Whipped cream and awesome inventions #idoa

Today in 1955, Aaron S Lapin received a US patent for his invention of a “Dispensing Valve for Gas Pressure Containers”. What makes this patent stand out from other patents awarded on this day, is the application of the valve – Lapin designed it in 1948 as the dispensing mechanism for his ‘Reddi-Wip’ whipped cream dessert topping, an instantly ready and foamy whipped cream in a spray can.

Chocolate pannacotta from my recipe book, cape gooseberries from my garden and whipped cream from Aaron Lapin's awesome tilt-opening dispensing valve.(© All Rights Reserved)
Chocolate pannacotta from my recipe book, cape gooseberries from my garden and whipped cream from Aaron Lapin’s awesome tilt-opening dispensing valve.
(© All Rights Reserved)

In essence, a soluble gas (typically carbon dioxide), is mixed into whipped cream in a can equipped with Lapin’s special valve. When the tilt-opening valve is tilted, the gas expands in reaction to the lesser atmospheric pressure outside the can, and pushes the cream through the valve. When the tilt-valve is let go, the elasticity of the valve seal causes it to return to the closed position, thus retaining the rest of the pressurised content inside the can.

So, a clever mechanical invention allowing us to enjoy fluffy, whipped cream without any effort – now there’s an awesome invention!

Oh, and speaking of awesome, today also happens to be ‘International Day of Awesomeness’ (hashtag #idoa). As the website states, “People are awesome every day, frequently don’t realize it, and their feats of awesomeness are rarely recognized. We aim to fix that, with a special day to both perform and celebrate feats of awesomeness!”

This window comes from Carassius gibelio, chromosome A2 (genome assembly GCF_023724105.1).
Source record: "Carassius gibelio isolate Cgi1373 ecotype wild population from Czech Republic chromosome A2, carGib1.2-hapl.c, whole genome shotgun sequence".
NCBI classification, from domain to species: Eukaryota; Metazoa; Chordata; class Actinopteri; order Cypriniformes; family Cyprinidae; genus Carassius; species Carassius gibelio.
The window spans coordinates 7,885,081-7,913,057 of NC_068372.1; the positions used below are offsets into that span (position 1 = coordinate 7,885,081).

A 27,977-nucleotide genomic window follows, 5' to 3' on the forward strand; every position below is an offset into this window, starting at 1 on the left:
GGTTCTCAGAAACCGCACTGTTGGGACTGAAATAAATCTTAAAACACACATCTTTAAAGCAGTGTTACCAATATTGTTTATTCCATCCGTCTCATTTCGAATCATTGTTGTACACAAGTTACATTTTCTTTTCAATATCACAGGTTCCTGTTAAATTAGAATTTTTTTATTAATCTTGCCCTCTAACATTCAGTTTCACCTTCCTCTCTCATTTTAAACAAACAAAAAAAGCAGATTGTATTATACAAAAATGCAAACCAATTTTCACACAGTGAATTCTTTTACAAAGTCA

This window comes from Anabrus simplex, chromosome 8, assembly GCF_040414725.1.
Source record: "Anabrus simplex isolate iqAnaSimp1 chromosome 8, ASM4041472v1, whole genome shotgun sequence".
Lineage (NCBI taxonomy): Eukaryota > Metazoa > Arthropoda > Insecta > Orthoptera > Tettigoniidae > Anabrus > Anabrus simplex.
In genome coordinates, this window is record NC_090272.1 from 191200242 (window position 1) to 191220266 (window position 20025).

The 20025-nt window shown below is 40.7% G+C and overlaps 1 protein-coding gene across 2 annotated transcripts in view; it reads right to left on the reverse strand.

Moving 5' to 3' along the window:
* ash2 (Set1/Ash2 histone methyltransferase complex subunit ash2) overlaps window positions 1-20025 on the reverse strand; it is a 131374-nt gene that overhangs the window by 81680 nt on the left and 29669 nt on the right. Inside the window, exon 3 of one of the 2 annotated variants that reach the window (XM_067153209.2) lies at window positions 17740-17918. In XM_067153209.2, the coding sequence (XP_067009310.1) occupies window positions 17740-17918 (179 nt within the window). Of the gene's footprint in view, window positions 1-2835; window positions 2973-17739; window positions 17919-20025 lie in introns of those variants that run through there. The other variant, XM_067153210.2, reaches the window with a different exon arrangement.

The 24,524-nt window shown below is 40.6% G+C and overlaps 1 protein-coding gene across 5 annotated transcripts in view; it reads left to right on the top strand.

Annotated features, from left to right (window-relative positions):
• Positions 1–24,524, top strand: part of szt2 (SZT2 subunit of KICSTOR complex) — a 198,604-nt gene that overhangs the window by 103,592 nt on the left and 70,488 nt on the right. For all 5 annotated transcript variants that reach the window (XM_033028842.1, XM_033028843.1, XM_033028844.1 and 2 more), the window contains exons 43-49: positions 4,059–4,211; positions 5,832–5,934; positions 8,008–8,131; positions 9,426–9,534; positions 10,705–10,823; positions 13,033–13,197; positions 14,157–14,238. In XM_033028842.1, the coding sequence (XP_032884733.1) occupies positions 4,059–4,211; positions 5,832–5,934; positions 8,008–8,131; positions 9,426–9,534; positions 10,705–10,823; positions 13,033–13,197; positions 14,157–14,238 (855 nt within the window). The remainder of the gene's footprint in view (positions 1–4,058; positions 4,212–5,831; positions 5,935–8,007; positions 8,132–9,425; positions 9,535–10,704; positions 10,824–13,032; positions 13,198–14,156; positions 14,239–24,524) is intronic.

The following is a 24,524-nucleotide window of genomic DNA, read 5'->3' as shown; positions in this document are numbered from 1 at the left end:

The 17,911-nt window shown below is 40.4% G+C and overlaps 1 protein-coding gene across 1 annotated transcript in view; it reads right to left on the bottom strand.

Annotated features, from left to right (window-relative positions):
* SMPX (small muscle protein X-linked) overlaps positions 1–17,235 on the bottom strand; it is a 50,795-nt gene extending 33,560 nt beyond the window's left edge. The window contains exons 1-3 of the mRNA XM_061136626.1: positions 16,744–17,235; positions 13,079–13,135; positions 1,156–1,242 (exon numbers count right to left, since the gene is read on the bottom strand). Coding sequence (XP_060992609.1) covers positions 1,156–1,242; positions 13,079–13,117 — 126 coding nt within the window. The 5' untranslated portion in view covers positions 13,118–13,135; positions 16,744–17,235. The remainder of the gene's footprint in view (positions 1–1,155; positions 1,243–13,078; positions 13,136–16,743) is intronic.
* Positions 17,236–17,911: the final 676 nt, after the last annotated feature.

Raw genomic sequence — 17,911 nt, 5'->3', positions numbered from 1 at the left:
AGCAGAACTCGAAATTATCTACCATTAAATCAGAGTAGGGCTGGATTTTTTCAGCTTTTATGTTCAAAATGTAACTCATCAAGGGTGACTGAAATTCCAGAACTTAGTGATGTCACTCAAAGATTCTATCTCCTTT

Here’s to awesomeness, here’s to whipped cream, and here’s great inventions. Have a great day, all!

Shoe appreciation day

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It’s a good day to show some appreciation for our good old mass-produced shoes!
(© All Rights Reserved)

On this day in 1885, Jan Matzeliger, an African-American inventor in the shoe industry, began the first U.S. mass production of shoes, in Lynn, Massachusetts.

Matzeliger was born in 1852 in Paramaribo (then Dutch Guyana, now Suriname) to a Dutch engineer father and a Surinamese slave mother. After moving to Massachusetts in 1877, he went to work in the Harney Brothers Shoes factory. At the time, there was no way to mechanically attach the upper part of a shoe to the sole – it had to be done manually by a “hand laster”.  A skilled hand laster could produce 50 pairs of shoes in a ten-hour day.

He began work on designing a shoe-lasting machine, and after five years, Matzeliger obtained a patent for his invention in Mar 1883 (U.S. No 274,207). His machine could produce between 150 to 700 pairs of shoes a day, cutting shoe prices across the nation in half.

Sadly, Matzeliger died from tuberculosis soon after, which meant  he never saw the full profit of his invention.